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WAYLAND – As the winter’s first snowfall got underway, Kathryn Flanagan, astronomer emerita at the Space Telescope Science Institute (STScI), gave a riveting presentation about the James Webb Space Telescope (JWST) to a spellbound audience of 100+ people at Temple Shir Tikva in Wayland, on Sunday, December 11.

Flanagan, former mission head of James Webb Space Telescope and former deputy director of STScI, explained how the telescope uses infrared sensitivity to look at distant galaxies and peer into dusty environments, seeing the first galaxies formed shortly after the Big Bang 13.7 billion years ago. Floating about a million miles from Earth, the telescope explores regions where stars and planets form, and traces how galaxies have evolved over time.

Flanagan commented, “Astronomers have been racing to analyze the latest JWST observations and publish findings with breathtaking speed. This mission is an international collaboration and has captured the imagination of people all over the world. It is especially fitting that JWST data are available for anyone to access.  In fact, citizen scientists are already contributing in a big way, creating stunning images from the publicly available data. It’s a very democratic process that is transforming our understanding of the universe.”

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Before James Webb Space Telescope, optics used in space telescopes were limited in size since they needed to fit into rockets. James Webb Space Telescope embraced an innovative design that segmented the mirrors, which were folded for launch and unfolded in space, dramatically improving the sensitivity, and providing exquisite imaging.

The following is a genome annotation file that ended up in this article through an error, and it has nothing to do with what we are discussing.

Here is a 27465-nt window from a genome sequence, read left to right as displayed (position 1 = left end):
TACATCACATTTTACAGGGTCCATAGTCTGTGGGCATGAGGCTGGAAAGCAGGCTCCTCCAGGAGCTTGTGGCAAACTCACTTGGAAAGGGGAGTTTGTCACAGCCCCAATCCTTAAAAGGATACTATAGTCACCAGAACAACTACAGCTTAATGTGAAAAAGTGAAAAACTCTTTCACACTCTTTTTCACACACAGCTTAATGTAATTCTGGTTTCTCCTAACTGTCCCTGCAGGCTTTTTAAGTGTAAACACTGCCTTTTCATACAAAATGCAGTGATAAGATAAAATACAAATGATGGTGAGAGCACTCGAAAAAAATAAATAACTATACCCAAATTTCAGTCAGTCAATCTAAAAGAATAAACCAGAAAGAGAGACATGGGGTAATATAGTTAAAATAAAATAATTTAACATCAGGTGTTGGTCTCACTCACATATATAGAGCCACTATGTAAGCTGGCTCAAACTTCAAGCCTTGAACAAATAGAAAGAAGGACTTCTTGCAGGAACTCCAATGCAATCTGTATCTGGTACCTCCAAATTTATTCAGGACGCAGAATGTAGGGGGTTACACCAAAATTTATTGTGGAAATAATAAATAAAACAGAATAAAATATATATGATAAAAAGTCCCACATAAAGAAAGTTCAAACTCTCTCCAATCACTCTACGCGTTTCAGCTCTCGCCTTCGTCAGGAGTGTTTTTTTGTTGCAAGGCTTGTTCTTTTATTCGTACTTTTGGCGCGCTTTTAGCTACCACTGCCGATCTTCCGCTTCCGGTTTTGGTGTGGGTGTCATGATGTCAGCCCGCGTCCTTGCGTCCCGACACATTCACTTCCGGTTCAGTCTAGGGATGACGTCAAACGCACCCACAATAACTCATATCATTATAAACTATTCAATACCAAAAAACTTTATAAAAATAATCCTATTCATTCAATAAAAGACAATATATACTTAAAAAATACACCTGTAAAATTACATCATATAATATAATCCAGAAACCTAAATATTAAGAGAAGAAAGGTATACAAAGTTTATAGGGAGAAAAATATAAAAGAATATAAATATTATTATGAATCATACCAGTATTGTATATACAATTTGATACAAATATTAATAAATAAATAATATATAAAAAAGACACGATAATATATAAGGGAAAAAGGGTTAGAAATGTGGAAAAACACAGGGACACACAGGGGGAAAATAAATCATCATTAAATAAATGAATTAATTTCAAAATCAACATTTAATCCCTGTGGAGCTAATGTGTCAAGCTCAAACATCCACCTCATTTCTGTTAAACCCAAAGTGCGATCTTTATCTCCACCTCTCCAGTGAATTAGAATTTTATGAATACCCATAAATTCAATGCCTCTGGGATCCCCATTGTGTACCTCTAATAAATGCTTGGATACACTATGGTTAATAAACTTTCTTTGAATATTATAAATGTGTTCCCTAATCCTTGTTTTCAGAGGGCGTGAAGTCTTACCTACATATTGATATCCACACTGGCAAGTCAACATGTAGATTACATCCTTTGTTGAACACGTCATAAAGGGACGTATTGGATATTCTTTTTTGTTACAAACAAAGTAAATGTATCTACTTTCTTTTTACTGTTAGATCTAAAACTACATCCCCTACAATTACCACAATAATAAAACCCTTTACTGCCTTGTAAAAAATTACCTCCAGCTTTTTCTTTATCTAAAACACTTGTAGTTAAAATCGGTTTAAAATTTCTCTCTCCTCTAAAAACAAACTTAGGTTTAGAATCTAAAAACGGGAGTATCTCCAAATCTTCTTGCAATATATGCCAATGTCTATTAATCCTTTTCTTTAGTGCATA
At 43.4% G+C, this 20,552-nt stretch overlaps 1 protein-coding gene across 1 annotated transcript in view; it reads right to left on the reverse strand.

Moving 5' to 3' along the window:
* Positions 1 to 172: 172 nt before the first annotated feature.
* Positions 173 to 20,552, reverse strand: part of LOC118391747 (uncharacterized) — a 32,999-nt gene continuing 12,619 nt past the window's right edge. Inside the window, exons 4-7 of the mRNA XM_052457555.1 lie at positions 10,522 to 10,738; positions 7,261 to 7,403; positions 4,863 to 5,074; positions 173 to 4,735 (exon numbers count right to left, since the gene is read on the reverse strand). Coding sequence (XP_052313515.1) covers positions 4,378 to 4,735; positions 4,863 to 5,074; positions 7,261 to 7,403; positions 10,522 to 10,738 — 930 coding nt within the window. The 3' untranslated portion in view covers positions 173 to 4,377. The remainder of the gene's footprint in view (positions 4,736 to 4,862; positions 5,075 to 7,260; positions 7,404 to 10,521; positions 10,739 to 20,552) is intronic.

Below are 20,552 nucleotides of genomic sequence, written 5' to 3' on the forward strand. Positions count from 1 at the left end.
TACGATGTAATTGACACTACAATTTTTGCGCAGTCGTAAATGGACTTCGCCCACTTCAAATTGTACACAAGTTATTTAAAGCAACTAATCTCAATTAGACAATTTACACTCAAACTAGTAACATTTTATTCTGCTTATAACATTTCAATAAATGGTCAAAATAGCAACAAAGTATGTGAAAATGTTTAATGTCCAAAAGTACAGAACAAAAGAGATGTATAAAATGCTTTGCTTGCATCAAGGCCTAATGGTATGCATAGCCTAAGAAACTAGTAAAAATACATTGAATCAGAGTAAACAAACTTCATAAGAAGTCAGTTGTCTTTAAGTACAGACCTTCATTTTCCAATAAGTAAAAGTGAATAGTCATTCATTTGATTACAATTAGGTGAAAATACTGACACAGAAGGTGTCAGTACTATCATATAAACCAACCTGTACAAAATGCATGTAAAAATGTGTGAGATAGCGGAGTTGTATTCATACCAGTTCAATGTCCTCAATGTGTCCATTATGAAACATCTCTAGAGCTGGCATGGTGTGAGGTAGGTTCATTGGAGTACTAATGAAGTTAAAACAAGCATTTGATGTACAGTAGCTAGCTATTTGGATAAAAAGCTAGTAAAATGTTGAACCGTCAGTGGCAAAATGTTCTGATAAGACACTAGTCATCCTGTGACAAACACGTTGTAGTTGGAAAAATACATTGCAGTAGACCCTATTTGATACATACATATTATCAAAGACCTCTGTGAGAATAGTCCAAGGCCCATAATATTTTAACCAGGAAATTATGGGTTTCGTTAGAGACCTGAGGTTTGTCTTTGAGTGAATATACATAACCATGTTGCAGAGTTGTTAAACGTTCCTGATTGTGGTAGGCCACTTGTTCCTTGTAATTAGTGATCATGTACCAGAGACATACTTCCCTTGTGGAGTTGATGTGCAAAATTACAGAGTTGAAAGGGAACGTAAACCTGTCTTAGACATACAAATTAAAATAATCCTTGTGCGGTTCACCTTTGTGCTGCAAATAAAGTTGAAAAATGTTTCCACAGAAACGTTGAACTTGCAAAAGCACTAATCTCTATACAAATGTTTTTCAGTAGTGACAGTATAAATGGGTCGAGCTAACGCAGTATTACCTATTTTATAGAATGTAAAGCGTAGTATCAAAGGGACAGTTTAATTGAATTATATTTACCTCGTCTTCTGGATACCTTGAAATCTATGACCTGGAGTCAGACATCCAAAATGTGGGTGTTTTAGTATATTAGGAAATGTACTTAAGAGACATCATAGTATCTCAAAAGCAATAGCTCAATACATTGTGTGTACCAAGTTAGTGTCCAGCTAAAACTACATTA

As the largest astrophysics mission in NASA’s history,James Webb Space Telescope was launched on December 25, 2021, and released its first science images and data sets in July. Since then, James Webb Space Telescope continues to break its own records by releasing new images of stars, galaxies, and exoplanets deeper and further back in time

Jill Abend, a congregant at Temple Shir Tikva, noted, ““I’m so glad that Temple Shir Tikva was able to bring Flanagan to speak to our community.  We really love being able to learn together.”

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Tarantula Nebula

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In full transparency, the photos and press release were submitted to SOURCE media for publication.

By editor

Susan Petroni is the former editor for SOURCE. She is the founder of the former news site, which as of May 1, 2023, is now a self-publishing community bulletin board. The website no longer has a journalist but a webmaster.